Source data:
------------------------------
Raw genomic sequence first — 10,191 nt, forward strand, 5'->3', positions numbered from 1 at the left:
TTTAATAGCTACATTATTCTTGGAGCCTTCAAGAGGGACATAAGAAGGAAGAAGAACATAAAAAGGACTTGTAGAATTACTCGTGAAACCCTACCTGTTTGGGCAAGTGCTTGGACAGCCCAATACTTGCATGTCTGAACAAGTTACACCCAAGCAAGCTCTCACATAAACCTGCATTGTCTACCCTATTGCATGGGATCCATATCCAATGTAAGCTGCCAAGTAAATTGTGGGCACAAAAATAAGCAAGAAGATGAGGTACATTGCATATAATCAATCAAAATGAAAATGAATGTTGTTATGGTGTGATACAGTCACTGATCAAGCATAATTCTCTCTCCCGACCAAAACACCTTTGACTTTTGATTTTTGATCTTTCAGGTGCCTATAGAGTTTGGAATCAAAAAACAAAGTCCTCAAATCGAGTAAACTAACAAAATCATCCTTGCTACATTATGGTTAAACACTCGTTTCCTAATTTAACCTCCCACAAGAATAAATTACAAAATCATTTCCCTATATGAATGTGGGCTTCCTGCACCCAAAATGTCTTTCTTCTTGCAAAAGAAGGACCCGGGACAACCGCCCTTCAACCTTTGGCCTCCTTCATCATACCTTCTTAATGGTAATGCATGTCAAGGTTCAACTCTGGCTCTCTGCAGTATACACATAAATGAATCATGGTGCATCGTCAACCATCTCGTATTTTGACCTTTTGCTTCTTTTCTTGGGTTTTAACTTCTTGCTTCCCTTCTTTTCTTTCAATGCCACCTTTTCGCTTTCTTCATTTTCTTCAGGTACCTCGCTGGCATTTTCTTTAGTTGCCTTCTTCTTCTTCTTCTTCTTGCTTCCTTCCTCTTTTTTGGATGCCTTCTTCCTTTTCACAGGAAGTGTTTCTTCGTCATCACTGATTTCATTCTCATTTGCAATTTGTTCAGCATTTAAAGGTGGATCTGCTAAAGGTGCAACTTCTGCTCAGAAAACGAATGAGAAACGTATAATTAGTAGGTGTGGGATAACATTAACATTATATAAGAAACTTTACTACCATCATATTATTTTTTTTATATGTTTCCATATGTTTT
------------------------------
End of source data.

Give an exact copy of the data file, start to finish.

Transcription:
Raw genomic sequence first — 10,191 nt, forward strand, 5'->3', positions numbered from 1 at the left:
TTTAATAGCTACATTATTCTTGGAGCCTTCAAGAGGGACATAAGAAGGAAGAAGAACATAAAAAGGACTTGTAGAATTACTCGTGAAACCCTACCTGTTTGGGCAAGTGCTTGGACAGCCCAATACTTGCATGTCTGAACAAGTTACACCCAAGCAAGCTCTCACATAAACCTGCATTGTCTACCCTATTGCATGGGATCCATATCCAATGTAAGCTGCCAAGTAAATTGTGGGCACAAAAATAAGCAAGAAGATGAGGTACATTGCATATAATCAATCAAAATGAAAATGAATGTTGTTATGGTGTGATACAGTCACTGATCAAGCATAATTCTCTCTCCCGACCAAAACACCTTTGACTTTTGATTTTTGATCTTTCAGGTGCCTATAGAGTTTGGAATCAAAAAACAAAGTCCTCAAATCGAGTAAACTAACAAAATCATCCTTGCTACATTATGGTTAAACACTCGTTTCCTAATTTAACCTCCCACAAGAATAAATTACAAAATCATTTCCCTATATGAATGTGGGCTTCCTGCACCCAAAATGTCTTTCTTCTTGCAAAAGAAGGACCCGGGACAACCGCCCTTCAACCTTTGGCCTCCTTCATCATACCTTCTTAATGGTAATGCATGTCAAGGTTCAACTCTGGCTCTCTGCAGTATACACATAAATGAATCATGGTGCATCGTCAACCATCTCGTATTTTGACCTTTTGCTTCTTTTCTTGGGTTTTAACTTCTTGCTTCCCTTCTTTTCTTTCAATGCCACCTTTTCGCTTTCTTCATTTTCTTCAGGTACCTCGCTGGCATTTTCTTTAGTTGCCTTCTTCTTCTTCTTCTTCTTGCTTCCTTCCTCTTTTTTGGATGCCTTCTTCCTTTTCACAGGAAGTGTTTCTTCGTCATCACTGATTTCATTCTCATTTGCAATTTGTTCAGCATTTAAAGGTGGATCTGCTAAAGGTGCAACTTCTGCTCAGAAAACGAATGAGAAACGTATAATTAGTAGGTGTGGGATAACATTAACATTATATAAGAAACTTTACTACCATCATATTATTTTTTTTATATGTTTCCATATGTTTT